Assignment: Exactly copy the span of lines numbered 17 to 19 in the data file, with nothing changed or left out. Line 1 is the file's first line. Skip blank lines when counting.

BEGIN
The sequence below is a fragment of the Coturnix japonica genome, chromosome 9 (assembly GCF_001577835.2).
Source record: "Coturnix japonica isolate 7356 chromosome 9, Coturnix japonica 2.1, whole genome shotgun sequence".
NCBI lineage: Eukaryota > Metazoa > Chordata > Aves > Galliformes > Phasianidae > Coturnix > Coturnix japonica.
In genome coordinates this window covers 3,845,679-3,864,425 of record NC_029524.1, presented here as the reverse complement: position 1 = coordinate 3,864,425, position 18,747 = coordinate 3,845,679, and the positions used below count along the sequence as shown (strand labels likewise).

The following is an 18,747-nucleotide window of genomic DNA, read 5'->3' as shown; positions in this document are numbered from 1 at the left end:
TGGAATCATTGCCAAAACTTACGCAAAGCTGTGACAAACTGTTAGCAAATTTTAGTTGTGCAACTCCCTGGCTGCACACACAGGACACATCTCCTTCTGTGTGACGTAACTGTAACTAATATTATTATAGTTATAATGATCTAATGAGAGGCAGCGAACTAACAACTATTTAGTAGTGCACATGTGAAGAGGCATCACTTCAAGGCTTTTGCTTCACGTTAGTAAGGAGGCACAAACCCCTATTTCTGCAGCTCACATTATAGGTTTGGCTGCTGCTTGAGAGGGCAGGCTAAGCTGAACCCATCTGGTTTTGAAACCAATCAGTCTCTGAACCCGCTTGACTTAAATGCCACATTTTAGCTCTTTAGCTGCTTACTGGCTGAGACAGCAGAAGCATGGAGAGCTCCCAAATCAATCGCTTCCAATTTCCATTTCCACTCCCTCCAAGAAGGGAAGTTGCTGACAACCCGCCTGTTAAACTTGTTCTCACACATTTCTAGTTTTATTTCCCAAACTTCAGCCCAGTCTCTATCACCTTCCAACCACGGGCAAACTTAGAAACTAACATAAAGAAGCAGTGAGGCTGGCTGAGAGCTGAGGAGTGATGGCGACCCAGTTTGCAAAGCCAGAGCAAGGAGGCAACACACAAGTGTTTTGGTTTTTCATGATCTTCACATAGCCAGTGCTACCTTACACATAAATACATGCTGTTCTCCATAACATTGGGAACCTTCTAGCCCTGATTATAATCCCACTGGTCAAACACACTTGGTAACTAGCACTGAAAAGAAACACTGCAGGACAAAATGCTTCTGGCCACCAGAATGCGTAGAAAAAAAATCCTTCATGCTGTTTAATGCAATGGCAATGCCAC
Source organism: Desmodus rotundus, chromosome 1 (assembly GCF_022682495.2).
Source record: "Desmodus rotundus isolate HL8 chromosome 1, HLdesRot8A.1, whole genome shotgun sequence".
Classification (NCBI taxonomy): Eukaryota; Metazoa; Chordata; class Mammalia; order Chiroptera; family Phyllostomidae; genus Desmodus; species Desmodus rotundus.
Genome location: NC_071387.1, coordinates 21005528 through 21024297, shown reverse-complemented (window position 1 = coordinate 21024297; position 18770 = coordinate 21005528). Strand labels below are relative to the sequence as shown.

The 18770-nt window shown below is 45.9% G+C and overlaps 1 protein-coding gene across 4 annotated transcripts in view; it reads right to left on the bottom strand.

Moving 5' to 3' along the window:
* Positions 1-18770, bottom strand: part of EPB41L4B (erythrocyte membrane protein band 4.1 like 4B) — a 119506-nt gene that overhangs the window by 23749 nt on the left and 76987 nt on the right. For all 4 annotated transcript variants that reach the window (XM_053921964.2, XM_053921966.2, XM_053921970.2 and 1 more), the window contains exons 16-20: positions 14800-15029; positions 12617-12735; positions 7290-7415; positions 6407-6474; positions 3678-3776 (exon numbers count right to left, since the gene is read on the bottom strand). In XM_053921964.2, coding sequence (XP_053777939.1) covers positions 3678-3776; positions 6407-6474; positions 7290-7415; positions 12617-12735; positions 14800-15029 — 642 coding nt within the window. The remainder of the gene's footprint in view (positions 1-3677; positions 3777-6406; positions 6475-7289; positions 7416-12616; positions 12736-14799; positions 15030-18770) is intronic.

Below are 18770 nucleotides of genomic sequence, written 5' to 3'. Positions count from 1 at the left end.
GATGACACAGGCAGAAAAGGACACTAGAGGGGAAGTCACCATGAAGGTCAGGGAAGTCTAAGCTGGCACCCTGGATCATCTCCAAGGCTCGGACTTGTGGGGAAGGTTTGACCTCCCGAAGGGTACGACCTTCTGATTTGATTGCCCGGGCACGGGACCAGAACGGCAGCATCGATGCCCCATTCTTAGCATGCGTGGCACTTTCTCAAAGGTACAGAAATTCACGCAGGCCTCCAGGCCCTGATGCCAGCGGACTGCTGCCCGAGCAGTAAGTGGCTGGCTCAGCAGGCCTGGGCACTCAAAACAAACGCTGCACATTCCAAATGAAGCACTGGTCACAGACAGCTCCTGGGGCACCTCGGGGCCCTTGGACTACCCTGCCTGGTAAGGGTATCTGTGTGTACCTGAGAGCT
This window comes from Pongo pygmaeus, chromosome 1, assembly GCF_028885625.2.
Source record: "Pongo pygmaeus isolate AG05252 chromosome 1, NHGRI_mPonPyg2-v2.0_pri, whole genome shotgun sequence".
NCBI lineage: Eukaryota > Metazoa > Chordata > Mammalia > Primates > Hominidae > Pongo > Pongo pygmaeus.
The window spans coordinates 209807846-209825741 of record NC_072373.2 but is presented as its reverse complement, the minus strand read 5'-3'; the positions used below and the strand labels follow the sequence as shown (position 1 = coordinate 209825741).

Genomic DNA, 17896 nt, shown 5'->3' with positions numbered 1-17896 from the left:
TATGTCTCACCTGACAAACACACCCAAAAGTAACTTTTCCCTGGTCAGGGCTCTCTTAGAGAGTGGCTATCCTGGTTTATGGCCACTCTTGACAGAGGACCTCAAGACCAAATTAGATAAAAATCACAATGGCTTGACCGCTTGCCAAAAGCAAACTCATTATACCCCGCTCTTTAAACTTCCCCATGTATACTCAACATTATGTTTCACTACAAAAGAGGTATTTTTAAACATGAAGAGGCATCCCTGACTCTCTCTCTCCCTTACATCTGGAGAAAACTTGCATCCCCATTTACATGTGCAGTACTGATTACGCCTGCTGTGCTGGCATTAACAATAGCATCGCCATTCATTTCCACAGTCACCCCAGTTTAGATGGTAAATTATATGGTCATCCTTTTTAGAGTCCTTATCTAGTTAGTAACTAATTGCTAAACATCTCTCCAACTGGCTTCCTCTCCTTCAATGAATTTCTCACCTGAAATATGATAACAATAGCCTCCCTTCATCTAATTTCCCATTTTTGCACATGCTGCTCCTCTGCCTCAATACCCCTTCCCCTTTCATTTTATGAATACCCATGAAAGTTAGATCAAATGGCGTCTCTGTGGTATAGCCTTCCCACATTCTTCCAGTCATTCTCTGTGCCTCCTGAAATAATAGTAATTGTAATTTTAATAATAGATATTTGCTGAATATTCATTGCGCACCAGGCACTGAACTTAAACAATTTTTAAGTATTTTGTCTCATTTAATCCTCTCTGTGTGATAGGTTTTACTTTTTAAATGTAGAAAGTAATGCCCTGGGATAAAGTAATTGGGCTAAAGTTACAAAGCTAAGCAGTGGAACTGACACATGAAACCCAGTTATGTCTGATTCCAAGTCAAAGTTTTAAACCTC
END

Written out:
Source record: "Pongo pygmaeus isolate AG05252 chromosome 1, NHGRI_mPonPyg2-v2.0_pri, whole genome shotgun sequence".
NCBI lineage: Eukaryota > Metazoa > Chordata > Mammalia > Primates > Hominidae > Pongo > Pongo pygmaeus.
The window spans coordinates 209807846-209825741 of record NC_072373.2 but is presented as its reverse complement, the minus strand read 5'-3'; the positions used below and the strand labels follow the sequence as shown (position 1 = coordinate 209825741).